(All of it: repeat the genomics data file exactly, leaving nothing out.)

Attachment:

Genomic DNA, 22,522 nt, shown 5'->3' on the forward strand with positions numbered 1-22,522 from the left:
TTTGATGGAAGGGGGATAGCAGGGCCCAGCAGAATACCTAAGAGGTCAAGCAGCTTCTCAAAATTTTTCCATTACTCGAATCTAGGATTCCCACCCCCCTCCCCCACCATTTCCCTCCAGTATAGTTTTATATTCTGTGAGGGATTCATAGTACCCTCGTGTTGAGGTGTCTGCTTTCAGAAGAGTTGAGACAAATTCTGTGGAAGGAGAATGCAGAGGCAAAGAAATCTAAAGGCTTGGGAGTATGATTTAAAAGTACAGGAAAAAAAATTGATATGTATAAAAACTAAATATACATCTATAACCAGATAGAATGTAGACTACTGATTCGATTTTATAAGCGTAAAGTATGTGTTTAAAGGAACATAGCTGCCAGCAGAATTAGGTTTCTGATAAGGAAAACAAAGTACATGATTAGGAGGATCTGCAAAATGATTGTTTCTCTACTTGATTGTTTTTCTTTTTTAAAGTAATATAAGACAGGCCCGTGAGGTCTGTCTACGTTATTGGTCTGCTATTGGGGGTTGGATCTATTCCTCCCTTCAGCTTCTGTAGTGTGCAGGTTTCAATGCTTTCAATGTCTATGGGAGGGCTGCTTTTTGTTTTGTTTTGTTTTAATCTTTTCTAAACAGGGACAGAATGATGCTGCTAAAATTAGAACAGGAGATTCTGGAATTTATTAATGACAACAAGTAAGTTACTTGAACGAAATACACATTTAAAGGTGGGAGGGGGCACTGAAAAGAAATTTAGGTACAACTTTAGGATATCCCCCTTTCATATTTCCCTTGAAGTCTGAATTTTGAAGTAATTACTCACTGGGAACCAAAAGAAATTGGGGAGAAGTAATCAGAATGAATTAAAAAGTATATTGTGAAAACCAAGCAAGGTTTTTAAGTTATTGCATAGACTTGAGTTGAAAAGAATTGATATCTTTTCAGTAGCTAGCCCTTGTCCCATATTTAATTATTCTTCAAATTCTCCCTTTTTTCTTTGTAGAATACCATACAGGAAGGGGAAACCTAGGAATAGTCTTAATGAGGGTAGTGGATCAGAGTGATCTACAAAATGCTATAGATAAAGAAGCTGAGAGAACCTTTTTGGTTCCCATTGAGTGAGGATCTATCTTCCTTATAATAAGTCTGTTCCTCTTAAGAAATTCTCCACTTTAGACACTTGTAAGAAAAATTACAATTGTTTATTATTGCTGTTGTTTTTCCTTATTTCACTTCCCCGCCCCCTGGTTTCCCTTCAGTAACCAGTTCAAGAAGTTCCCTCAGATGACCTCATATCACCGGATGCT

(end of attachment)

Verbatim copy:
Genomic DNA, 22,522 nt, shown 5'->3' on the forward strand with positions numbered 1-22,522 from the left:
TTTGATGGAAGGGGGATAGCAGGGCCCAGCAGAATACCTAAGAGGTCAAGCAGCTTCTCAAAATTTTTCCATTACTCGAATCTAGGATTCCCACCCCCCTCCCCCACCATTTCCCTCCAGTATAGTTTTATATTCTGTGAGGGATTCATAGTACCCTCGTGTTGAGGTGTCTGCTTTCAGAAGAGTTGAGACAAATTCTGTGGAAGGAGAATGCAGAGGCAAAGAAATCTAAAGGCTTGGGAGTATGATTTAAAAGTACAGGAAAAAAAATTGATATGTATAAAAACTAAATATACATCTATAACCAGATAGAATGTAGACTACTGATTCGATTTTATAAGCGTAAAGTATGTGTTTAAAGGAACATAGCTGCCAGCAGAATTAGGTTTCTGATAAGGAAAACAAAGTACATGATTAGGAGGATCTGCAAAATGATTGTTTCTCTACTTGATTGTTTTTCTTTTTTAAAGTAATATAAGACAGGCCCGTGAGGTCTGTCTACGTTATTGGTCTGCTATTGGGGGTTGGATCTATTCCTCCCTTCAGCTTCTGTAGTGTGCAGGTTTCAATGCTTTCAATGTCTATGGGAGGGCTGCTTTTTGTTTTGTTTTGTTTTAATCTTTTCTAAACAGGGACAGAATGATGCTGCTAAAATTAGAACAGGAGATTCTGGAATTTATTAATGACAACAAGTAAGTTACTTGAACGAAATACACATTTAAAGGTGGGAGGGGGCACTGAAAAGAAATTTAGGTACAACTTTAGGATATCCCCCTTTCATATTTCCCTTGAAGTCTGAATTTTGAAGTAATTACTCACTGGGAACCAAAAGAAATTGGGGAGAAGTAATCAGAATGAATTAAAAAGTATATTGTGAAAACCAAGCAAGGTTTTTAAGTTATTGCATAGACTTGAGTTGAAAAGAATTGATATCTTTTCAGTAGCTAGCCCTTGTCCCATATTTAATTATTCTTCAAATTCTCCCTTTTTTCTTTGTAGAATACCATACAGGAAGGGGAAACCTAGGAATAGTCTTAATGAGGGTAGTGGATCAGAGTGATCTACAAAATGCTATAGATAAAGAAGCTGAGAGAACCTTTTTGGTTCCCATTGAGTGAGGATCTATCTTCCTTATAATAAGTCTGTTCCTCTTAAGAAATTCTCCACTTTAGACACTTGTAAGAAAAATTACAATTGTTTATTATTGCTGTTGTTTTTCCTTATTTCACTTCCCCGCCCCCTGGTTTCCCTTCAGTAACCAGTTCAAGAAGTTCCCTCAGATGACCTCATATCACCGGATGCT